Back in April, Ilsa Setziol of Rambling LA had a really great series on the Los Angeles Times Home blog about nonnative invasive plants. If you're at all interested in gardening or the preservation of natural habitats, I encourage you to check it out. Ilsa runs down a list of the plants commonly found in garden centers that can do serious damage when they get out of the garden and into the wild.
One of the posts discusses fountain grasses, which have spread through Southern California open space and parkland and pushed out the native chaparral. I'm sad to admit that, after reading the article, I realized that I have some in my front yard. I planted two clumps of purple fountain grass several years ago. I think it's probably sterile, because I haven't noticed it spreading, but I am considering removing it after reading Ilsa's article.
I also realized that my front yard had been invaded by another variety of invasive grass: Mexican feathergrass. It showed up among my native plants last year, and grew into two or three smallish clumps. Informed by the invasive plant series, I removed the grass last month and threw it in the garbage, rather than the green bin, so hopefully it won't spread. Since then, I've noticed the feathergrass in other peoples' yards and in public landscaping. Hopefully those gardeners will hear about the danger of nonnative fountain grasses and take their invasive species out as well.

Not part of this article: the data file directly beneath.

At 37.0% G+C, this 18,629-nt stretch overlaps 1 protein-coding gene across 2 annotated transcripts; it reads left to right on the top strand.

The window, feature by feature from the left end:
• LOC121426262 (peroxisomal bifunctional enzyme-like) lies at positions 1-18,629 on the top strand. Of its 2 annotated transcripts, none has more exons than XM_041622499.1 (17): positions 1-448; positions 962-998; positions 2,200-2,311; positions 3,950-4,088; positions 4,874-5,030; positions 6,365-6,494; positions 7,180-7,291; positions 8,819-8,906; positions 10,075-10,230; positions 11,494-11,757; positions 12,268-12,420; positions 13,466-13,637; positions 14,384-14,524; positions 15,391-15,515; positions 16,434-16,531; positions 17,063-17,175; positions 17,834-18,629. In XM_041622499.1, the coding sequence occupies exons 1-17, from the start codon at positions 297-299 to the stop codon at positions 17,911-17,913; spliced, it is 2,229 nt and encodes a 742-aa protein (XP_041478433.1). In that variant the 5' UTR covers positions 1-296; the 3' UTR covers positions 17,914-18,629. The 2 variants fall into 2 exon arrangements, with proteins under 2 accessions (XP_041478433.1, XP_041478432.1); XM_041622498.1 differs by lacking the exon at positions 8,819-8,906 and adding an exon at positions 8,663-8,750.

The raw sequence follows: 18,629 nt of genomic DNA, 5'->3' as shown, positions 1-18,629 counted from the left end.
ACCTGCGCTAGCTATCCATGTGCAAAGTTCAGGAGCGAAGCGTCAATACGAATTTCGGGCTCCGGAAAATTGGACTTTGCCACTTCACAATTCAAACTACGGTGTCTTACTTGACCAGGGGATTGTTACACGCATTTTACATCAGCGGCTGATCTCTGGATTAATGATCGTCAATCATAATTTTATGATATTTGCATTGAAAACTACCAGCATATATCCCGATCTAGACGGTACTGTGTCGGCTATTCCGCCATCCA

Last Christmas, I was up in the Russian River Valley in Northern California, and I noticed large clumps of pampas grass growing among the redwoods. It looked really weird on the otherwise woody hillsides, and I know this aggressively-spreading grass is a pretty serious problem up and down the California coast. It was kind of a bummer to see the obviously out-of-place pampas grass among the gorgeous redwoods. If we're lucky, the park service will beat it back before it chokes out the native vegetation.
Hopefully, the more people are aware of problems with invasive nonnatives, the more they will turn to the just-as-attractive native plants. The California Native Plant Society has a good list of nurseries here. Many of the plants in my front yard, including native grasses, are from Matilija Nursery in Moorpark.